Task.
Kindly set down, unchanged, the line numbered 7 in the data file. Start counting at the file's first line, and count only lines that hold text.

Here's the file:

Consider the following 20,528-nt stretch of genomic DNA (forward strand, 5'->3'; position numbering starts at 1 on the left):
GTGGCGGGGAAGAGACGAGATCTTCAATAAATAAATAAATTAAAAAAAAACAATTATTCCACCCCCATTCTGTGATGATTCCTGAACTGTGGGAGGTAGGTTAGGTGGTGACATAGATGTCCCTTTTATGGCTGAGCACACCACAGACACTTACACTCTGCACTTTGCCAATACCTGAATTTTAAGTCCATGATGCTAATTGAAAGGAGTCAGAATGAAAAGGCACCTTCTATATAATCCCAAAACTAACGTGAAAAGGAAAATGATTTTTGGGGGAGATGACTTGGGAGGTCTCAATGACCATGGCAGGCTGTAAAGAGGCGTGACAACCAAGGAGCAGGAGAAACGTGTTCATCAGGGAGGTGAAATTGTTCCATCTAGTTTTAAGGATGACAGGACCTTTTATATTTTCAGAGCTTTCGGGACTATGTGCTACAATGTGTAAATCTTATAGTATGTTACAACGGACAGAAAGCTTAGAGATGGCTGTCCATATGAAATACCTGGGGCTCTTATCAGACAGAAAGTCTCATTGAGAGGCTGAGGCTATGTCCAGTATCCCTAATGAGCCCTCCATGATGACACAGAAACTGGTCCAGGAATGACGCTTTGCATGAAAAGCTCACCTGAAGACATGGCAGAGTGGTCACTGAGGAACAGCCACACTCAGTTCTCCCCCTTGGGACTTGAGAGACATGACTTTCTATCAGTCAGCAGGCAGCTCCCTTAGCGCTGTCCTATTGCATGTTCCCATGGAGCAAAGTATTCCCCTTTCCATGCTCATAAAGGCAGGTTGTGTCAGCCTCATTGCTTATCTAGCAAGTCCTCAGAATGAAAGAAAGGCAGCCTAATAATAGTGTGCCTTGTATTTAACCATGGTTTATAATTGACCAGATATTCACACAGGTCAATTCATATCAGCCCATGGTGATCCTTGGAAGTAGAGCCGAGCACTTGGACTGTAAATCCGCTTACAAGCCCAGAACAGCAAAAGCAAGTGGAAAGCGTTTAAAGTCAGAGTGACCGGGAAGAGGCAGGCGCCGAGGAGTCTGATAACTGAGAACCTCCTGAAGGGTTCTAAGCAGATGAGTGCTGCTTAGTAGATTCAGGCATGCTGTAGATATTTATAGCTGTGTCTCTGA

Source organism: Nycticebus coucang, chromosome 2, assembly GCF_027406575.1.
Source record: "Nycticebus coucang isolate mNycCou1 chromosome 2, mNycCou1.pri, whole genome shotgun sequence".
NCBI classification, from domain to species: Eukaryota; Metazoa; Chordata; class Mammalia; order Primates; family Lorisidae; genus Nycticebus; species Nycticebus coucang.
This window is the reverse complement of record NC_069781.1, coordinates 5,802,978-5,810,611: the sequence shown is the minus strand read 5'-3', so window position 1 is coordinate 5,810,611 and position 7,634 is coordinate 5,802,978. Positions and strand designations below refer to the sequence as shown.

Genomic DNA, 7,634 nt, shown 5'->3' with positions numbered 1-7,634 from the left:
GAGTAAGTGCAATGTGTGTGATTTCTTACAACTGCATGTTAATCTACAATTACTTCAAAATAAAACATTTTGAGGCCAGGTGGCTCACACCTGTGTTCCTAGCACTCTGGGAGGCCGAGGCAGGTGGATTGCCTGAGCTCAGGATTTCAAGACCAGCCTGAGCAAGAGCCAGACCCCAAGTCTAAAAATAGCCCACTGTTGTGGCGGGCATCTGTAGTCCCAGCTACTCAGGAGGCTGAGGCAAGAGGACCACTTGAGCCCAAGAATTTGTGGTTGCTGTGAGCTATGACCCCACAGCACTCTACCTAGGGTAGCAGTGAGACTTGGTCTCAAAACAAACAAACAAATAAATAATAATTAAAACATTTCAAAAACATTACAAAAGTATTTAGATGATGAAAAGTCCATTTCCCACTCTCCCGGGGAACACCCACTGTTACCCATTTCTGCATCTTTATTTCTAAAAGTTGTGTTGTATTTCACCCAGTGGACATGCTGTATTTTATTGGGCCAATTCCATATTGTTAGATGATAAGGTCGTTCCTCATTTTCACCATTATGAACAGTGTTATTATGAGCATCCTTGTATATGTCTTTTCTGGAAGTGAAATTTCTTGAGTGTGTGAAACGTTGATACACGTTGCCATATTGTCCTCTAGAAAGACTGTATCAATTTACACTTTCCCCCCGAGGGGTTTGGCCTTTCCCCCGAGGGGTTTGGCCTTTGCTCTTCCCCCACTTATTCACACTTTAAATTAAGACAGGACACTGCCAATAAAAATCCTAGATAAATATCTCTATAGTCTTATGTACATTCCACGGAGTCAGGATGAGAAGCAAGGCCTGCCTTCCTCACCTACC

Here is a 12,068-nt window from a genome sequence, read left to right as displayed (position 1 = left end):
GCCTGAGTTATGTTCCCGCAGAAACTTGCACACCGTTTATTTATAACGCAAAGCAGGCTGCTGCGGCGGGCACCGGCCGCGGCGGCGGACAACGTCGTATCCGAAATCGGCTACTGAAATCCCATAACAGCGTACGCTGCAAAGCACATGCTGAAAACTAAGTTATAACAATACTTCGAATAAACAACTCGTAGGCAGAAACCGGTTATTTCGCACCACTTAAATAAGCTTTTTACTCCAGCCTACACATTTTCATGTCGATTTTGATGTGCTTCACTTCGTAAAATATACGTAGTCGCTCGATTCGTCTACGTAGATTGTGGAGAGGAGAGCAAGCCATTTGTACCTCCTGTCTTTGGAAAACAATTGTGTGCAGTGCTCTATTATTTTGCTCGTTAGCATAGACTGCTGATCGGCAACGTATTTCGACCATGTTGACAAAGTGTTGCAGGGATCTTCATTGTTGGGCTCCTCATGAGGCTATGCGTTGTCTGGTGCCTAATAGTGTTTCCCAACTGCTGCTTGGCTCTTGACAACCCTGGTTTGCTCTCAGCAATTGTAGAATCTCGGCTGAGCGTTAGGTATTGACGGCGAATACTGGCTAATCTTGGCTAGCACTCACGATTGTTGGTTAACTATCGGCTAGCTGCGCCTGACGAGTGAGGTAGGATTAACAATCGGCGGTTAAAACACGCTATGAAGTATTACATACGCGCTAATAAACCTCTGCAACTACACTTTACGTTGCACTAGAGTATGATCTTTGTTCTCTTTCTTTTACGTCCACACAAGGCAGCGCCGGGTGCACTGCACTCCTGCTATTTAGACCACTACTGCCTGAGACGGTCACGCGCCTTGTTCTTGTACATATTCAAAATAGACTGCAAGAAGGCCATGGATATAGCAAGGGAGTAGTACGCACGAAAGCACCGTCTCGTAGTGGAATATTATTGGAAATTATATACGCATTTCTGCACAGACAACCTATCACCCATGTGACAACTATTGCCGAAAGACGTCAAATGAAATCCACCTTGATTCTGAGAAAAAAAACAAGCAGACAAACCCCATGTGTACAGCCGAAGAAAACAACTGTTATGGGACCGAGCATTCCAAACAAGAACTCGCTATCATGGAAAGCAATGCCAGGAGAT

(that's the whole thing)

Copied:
Genomic DNA, 7,634 nt, shown 5'->3' with positions numbered 1-7,634 from the left: